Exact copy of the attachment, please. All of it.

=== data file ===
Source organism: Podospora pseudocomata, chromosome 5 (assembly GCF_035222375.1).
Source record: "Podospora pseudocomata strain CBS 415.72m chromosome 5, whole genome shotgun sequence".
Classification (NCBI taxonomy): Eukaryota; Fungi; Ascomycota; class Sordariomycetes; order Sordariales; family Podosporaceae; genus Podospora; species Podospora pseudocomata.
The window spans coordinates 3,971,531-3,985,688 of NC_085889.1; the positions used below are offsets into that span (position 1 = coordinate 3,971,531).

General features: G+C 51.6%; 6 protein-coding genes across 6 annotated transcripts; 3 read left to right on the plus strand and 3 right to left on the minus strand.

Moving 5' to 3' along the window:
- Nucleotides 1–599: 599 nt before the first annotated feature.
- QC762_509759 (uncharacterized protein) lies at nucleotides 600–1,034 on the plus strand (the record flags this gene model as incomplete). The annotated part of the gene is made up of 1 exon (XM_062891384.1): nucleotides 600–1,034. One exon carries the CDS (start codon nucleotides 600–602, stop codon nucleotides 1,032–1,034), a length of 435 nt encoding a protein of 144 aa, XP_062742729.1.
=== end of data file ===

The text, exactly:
Source organism: Podospora pseudocomata, chromosome 5 (assembly GCF_035222375.1).
Source record: "Podospora pseudocomata strain CBS 415.72m chromosome 5, whole genome shotgun sequence".
Classification (NCBI taxonomy): Eukaryota; Fungi; Ascomycota; class Sordariomycetes; order Sordariales; family Podosporaceae; genus Podospora; species Podospora pseudocomata.
The window spans coordinates 3,971,531-3,985,688 of NC_085889.1; the positions used below are offsets into that span (position 1 = coordinate 3,971,531).

General features: G+C 51.6%; 6 protein-coding genes across 6 annotated transcripts; 3 read left to right on the plus strand and 3 right to left on the minus strand.

Moving 5' to 3' along the window:
- Nucleotides 1–599: 599 nt before the first annotated feature.
- QC762_509759 (uncharacterized protein) lies at nucleotides 600–1,034 on the plus strand (the record flags this gene model as incomplete). The annotated part of the gene is made up of 1 exon (XM_062891384.1): nucleotides 600–1,034. One exon carries the CDS (start codon nucleotides 600–602, stop codon nucleotides 1,032–1,034), a length of 435 nt encoding a protein of 144 aa, XP_062742729.1.